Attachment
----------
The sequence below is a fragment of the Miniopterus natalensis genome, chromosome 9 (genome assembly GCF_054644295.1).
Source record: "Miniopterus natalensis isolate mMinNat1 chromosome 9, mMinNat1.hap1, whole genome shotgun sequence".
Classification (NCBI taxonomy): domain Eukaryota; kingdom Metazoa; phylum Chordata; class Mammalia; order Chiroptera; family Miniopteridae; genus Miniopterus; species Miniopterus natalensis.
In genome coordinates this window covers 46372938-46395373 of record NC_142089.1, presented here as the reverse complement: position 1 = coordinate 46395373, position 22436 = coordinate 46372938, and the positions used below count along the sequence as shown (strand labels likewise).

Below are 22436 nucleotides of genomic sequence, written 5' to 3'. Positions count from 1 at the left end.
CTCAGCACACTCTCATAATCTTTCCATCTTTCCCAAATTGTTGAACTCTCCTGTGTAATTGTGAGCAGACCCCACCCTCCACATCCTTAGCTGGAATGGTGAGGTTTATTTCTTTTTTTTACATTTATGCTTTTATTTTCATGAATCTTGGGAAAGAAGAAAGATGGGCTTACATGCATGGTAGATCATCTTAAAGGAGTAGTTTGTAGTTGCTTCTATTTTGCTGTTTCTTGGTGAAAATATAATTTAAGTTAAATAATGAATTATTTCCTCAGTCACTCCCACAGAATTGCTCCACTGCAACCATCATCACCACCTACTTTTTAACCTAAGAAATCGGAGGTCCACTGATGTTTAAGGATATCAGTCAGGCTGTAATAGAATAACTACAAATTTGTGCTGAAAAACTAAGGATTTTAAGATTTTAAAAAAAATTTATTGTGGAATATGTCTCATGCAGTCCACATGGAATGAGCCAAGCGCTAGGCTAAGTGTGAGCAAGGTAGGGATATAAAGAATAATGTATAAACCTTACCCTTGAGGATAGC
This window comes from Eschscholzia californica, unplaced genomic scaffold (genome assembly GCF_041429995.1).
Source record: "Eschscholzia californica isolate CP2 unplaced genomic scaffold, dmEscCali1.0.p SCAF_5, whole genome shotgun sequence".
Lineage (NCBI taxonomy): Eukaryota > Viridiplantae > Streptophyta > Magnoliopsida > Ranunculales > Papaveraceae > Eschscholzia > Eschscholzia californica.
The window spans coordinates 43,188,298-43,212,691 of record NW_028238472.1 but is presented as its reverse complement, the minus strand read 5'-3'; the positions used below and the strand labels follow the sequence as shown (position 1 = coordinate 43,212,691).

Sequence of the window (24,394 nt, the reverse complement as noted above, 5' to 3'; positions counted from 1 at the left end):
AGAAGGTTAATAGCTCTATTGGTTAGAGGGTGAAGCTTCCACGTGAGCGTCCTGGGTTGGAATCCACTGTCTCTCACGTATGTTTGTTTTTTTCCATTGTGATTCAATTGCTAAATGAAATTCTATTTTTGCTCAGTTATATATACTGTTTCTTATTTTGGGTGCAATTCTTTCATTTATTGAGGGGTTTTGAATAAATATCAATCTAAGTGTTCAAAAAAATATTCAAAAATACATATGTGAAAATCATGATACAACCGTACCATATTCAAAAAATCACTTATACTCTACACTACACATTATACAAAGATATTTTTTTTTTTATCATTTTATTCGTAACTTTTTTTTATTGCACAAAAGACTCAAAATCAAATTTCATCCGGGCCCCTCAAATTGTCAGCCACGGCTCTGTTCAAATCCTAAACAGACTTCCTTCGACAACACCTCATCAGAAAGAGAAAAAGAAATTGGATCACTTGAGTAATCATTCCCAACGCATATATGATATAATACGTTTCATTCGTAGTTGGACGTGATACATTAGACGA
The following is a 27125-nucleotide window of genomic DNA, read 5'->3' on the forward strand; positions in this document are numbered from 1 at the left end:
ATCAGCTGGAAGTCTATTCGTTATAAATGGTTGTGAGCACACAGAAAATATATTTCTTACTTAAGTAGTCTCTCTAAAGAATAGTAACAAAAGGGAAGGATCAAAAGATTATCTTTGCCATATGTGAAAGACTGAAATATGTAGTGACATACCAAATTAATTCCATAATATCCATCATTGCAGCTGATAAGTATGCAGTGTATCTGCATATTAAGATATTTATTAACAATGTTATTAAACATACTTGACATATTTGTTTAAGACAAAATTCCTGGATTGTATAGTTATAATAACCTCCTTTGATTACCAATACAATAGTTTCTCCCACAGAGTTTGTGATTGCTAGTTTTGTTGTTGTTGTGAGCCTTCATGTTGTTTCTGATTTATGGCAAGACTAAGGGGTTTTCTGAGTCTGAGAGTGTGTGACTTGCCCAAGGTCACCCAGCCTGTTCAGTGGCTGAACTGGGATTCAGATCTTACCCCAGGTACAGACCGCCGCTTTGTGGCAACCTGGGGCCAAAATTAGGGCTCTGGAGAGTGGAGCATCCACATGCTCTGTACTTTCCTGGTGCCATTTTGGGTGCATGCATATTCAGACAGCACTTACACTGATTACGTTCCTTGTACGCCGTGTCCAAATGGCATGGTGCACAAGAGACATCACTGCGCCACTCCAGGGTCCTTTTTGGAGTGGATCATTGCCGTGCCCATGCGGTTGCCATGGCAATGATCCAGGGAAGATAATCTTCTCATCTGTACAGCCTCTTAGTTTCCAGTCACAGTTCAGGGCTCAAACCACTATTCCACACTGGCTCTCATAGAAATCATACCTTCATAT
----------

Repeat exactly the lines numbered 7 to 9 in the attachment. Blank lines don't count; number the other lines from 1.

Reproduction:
This window comes from Eschscholzia californica, unplaced genomic scaffold (genome assembly GCF_041429995.1).
Source record: "Eschscholzia californica isolate CP2 unplaced genomic scaffold, dmEscCali1.0.p SCAF_5, whole genome shotgun sequence".
Lineage (NCBI taxonomy): Eukaryota > Viridiplantae > Streptophyta > Magnoliopsida > Ranunculales > Papaveraceae > Eschscholzia > Eschscholzia californica.